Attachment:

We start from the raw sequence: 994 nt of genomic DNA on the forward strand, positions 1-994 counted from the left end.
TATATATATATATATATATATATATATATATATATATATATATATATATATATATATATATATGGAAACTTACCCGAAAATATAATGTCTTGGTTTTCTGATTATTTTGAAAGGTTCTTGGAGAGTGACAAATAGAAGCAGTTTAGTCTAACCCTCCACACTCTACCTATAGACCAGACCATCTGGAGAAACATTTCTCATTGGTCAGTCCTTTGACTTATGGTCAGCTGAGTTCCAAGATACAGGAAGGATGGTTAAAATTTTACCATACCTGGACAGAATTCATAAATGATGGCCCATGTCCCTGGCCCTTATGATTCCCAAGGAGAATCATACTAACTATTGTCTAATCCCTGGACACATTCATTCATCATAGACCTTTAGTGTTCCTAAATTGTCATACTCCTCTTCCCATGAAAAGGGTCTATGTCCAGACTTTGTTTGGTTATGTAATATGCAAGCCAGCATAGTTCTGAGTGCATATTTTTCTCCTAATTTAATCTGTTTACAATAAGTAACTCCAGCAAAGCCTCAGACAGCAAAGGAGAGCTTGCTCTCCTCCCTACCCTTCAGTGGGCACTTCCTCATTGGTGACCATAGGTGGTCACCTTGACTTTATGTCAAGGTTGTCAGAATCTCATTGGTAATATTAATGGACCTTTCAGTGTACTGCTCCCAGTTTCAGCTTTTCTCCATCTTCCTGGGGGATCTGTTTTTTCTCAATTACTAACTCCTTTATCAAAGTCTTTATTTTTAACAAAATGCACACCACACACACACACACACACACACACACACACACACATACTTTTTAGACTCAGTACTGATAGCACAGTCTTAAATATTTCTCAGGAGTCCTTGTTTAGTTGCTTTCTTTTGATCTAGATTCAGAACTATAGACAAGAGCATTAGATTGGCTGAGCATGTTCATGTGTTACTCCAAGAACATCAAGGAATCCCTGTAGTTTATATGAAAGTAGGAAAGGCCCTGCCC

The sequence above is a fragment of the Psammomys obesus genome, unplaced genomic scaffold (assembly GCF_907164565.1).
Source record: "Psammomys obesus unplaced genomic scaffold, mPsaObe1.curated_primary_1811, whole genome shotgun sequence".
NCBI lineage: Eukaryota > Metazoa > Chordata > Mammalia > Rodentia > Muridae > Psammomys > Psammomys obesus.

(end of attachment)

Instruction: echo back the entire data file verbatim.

We start from the raw sequence: 994 nt of genomic DNA on the forward strand, positions 1-994 counted from the left end.
TATATATATATATATATATATATATATATATATATATATATATATATATATATATATATATATGGAAACTTACCCGAAAATATAATGTCTTGGTTTTCTGATTATTTTGAAAGGTTCTTGGAGAGTGACAAATAGAAGCAGTTTAGTCTAACCCTCCACACTCTACCTATAGACCAGACCATCTGGAGAAACATTTCTCATTGGTCAGTCCTTTGACTTATGGTCAGCTGAGTTCCAAGATACAGGAAGGATGGTTAAAATTTTACCATACCTGGACAGAATTCATAAATGATGGCCCATGTCCCTGGCCCTTATGATTCCCAAGGAGAATCATACTAACTATTGTCTAATCCCTGGACACATTCATTCATCATAGACCTTTAGTGTTCCTAAATTGTCATACTCCTCTTCCCATGAAAAGGGTCTATGTCCAGACTTTGTTTGGTTATGTAATATGCAAGCCAGCATAGTTCTGAGTGCATATTTTTCTCCTAATTTAATCTGTTTACAATAAGTAACTCCAGCAAAGCCTCAGACAGCAAAGGAGAGCTTGCTCTCCTCCCTACCCTTCAGTGGGCACTTCCTCATTGGTGACCATAGGTGGTCACCTTGACTTTATGTCAAGGTTGTCAGAATCTCATTGGTAATATTAATGGACCTTTCAGTGTACTGCTCCCAGTTTCAGCTTTTCTCCATCTTCCTGGGGGATCTGTTTTTTCTCAATTACTAACTCCTTTATCAAAGTCTTTATTTTTAACAAAATGCACACCACACACACACACACACACACACACACACACACACATACTTTTTAGACTCAGTACTGATAGCACAGTCTTAAATATTTCTCAGGAGTCCTTGTTTAGTTGCTTTCTTTTGATCTAGATTCAGAACTATAGACAAGAGCATTAGATTGGCTGAGCATGTTCATGTGTTACTCCAAGAACATCAAGGAATCCCTGTAGTTTATATGAAAGTAGGAAAGGCCCTGCCC

The sequence above is a fragment of the Psammomys obesus genome, unplaced genomic scaffold (assembly GCF_907164565.1).
Source record: "Psammomys obesus unplaced genomic scaffold, mPsaObe1.curated_primary_1811, whole genome shotgun sequence".
NCBI lineage: Eukaryota > Metazoa > Chordata > Mammalia > Rodentia > Muridae > Psammomys > Psammomys obesus.